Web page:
Feeds
70%

Sony Ericsson Walkman W760i 3G sliderphone

Positively packed with features: some pointless, some practical

Secure remote control for conventional and virtual desktops

The phone's plastic casing feels sturdy enough, if not as immediately as eye-catchingly enticing as the W890i’s metal-fronted bodywork. Its 2.2in, 240 x 320 (QVGA), 262,000-colour display dominates the front panel. Motion sensor technology has been worked into the phone too. When you’re looking at content in the media gallery - images, video, music, RSS feeds and so on - or when using the web browser, the screen automatically switches orientation between landscape and portrait mode as the phone’s rotated physically.

The screen sits above a nicely spaced set of controls around a central navigation navpad. There are Walkman player controls etched into the navpad buttons - along with a satnav icon at the top of the pad. Conventional call and end keys and twin soft-menu keys are given plenty of room, along with a clear key, and Sony Ericsson’s useful Activity menu button - taking you quickly into a list of key functions and useful applications.

Sony Ericsson W760i Walkman 3G slider phone

Satnav and music straight from the navpad

Menu operation is standard mid-tier Sony Ericsson, with an main menu grid of icons funnelling you into a variety of sub-menu lists and tabbed options – very easy to follow and painless to navigate.

Above the display, Sony Ericsson has added a couple of gaming controls , used when playing games in landscape mode. As well as regular 3D Java gaming, the W760i supports motion-sensor control for certain games, including the pre-loaded Need for Speed ProStreet car racer. The slide-out numberpad is straightforwardly functional, with a responsive enough feel to the large and adequately spaced keys.

There’s no separate camera button – you’ll need to set up one of the navpad shortcuts for that – but there is a Walkman button on the side to fire up the music player.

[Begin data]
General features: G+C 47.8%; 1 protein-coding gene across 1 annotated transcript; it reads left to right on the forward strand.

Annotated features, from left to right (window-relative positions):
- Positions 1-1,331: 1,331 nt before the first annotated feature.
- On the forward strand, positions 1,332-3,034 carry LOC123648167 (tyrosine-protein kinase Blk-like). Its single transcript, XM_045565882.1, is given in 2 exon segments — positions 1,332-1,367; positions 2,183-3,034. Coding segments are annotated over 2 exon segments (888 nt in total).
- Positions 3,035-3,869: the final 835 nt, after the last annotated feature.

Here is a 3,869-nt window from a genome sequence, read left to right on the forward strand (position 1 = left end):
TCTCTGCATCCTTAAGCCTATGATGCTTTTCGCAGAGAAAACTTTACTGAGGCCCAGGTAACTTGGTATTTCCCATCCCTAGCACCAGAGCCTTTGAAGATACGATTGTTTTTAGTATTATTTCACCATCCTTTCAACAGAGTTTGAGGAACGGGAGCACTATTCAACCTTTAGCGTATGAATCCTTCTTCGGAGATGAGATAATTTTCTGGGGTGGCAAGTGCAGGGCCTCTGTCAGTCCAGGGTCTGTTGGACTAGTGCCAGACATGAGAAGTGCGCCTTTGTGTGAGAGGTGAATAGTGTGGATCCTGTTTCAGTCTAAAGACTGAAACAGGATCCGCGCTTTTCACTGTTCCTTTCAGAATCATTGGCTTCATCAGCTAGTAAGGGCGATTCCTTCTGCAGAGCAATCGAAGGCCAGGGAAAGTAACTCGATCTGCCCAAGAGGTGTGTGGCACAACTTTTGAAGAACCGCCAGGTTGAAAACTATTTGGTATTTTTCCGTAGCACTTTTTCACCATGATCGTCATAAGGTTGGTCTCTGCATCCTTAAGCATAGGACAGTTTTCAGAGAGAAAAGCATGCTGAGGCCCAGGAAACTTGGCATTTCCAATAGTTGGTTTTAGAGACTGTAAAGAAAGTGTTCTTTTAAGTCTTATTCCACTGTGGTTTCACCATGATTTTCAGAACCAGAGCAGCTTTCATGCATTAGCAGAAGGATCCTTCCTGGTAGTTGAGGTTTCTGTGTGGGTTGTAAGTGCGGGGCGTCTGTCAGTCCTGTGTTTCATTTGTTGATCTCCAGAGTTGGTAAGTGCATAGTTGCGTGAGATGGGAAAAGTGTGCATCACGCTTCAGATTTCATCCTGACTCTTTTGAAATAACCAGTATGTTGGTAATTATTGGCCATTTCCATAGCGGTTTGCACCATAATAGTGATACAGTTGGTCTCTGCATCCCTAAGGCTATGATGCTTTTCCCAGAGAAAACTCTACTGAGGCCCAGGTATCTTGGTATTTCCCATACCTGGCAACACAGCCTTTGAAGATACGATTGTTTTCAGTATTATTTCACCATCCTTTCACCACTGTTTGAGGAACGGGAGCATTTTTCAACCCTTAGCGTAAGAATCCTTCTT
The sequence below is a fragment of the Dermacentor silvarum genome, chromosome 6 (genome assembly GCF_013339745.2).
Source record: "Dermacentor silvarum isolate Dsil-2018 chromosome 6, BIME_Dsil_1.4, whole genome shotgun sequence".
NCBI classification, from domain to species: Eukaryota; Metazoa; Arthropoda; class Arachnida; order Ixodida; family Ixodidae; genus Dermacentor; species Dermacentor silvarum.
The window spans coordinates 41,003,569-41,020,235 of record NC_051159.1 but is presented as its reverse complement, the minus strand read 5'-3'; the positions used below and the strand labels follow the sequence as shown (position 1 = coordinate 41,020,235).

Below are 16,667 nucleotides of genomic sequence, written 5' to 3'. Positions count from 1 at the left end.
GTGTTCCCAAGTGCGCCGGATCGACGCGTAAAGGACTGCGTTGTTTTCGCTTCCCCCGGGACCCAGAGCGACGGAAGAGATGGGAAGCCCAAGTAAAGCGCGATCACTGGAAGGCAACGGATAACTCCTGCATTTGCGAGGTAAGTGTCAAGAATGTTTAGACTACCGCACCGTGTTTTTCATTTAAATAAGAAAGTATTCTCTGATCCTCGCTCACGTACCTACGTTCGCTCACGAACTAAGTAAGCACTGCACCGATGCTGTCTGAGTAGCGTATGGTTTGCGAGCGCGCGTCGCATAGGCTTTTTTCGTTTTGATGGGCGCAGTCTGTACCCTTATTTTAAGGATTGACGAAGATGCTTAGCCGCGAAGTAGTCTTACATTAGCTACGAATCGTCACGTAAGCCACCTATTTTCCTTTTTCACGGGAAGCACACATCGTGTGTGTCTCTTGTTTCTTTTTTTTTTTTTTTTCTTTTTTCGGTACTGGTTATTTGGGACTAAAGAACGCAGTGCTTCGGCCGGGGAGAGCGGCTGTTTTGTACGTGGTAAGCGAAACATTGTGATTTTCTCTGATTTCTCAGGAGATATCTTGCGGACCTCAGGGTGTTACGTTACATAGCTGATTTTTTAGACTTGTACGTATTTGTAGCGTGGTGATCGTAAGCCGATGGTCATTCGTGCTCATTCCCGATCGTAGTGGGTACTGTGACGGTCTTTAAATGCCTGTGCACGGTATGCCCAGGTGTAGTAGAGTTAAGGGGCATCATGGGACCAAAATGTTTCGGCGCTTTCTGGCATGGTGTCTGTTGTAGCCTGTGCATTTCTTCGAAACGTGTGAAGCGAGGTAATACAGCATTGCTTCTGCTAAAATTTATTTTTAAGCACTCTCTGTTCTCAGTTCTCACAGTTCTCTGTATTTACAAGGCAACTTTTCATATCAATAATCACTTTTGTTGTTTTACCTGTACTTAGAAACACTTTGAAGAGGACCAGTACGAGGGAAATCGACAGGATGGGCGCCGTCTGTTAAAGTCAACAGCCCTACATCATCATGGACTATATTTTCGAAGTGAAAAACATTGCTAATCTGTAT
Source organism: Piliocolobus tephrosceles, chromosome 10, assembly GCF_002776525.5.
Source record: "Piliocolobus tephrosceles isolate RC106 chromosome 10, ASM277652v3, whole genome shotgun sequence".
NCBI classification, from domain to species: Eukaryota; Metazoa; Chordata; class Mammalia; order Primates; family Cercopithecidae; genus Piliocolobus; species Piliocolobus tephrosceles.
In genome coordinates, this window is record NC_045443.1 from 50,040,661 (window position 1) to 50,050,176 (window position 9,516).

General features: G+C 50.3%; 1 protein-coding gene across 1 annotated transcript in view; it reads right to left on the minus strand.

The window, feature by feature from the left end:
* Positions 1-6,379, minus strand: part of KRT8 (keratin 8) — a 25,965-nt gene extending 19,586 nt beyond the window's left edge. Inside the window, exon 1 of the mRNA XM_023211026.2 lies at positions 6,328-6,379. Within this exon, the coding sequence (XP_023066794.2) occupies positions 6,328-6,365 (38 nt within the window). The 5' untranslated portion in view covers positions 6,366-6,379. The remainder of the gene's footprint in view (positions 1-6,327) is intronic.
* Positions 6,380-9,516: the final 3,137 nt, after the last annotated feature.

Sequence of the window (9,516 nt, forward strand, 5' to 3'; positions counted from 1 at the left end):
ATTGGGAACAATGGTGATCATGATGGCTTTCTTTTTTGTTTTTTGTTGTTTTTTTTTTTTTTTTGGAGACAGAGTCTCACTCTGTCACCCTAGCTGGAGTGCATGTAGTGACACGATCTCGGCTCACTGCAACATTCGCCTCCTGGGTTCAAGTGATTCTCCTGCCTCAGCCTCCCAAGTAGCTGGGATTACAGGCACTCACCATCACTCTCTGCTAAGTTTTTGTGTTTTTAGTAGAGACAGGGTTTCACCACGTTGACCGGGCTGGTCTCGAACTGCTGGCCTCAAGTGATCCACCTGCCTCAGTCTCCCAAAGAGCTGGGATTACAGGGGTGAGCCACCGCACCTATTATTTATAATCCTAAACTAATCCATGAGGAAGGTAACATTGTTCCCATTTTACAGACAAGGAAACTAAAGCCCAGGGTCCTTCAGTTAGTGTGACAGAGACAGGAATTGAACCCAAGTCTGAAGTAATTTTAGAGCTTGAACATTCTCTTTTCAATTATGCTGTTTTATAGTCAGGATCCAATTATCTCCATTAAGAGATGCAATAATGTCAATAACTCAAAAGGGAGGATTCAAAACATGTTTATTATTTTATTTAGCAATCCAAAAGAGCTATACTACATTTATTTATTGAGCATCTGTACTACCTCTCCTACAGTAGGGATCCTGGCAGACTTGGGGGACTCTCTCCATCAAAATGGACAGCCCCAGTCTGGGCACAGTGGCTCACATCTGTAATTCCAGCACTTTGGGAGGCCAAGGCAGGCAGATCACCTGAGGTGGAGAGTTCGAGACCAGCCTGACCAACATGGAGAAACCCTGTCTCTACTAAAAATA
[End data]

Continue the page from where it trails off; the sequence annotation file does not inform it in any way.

While the Walkman player is doing its music stuff, the Walkman button on the side also comes into play for the Shake control. Press it down and flick the phone in one direction, and tracks fast-forward; shake the other way and you go back through tracks. Shake it back and forwards and you start track shuffling, while up and down motions can be used to adjust volume.

Secure remote control for conventional and virtual desktops

More from The Register

next story
Microsoft to enter the STRUGGLE of the HUMAN WRIST
It's not just a thumb war, it's total digit war
Tim Cook: The classic iPod HAD to DIE, and this is WHY
Apple, er, couldn’t get the parts for HDD models
Google Glassholes are UNDATEABLE – HP exec
You need an emotional connection, says touchy-feely MD... We can do that
Caterham Seven 160 review: The Raspberry Pi of motoring
Back to driving's basics with a joyously legal high
Back to the ... drawing board: 'Hoverboard' will disappoint Marty McFly wannabes
Buzzing board (and some future apps) leave a lot to be desired
prev story

Whitepapers

Why and how to choose the right cloud vendor
The benefits of cloud-based storage in your processes. Eliminate onsite, disk-based backup and archiving in favor of cloud-based data protection.
Forging a new future with identity relationship management
Learn about ForgeRock's next generation IRM platform and how it is designed to empower CEOS's and enterprises to engage with consumers.
Reg Reader Research: SaaS based Email and Office Productivity Tools
Read this Reg reader report which provides advice and guidance for SMBs towards the use of SaaS based email and Office productivity tools.
Saudi Petroleum chooses Tegile storage solution
A storage solution that addresses company growth and performance for business-critical applications of caseware archive and search along with other key operational systems.
Getting ahead of the compliance curve
Learn about new services that make it easy to discover and manage certificates across the enterprise and how to get ahead of the compliance curve.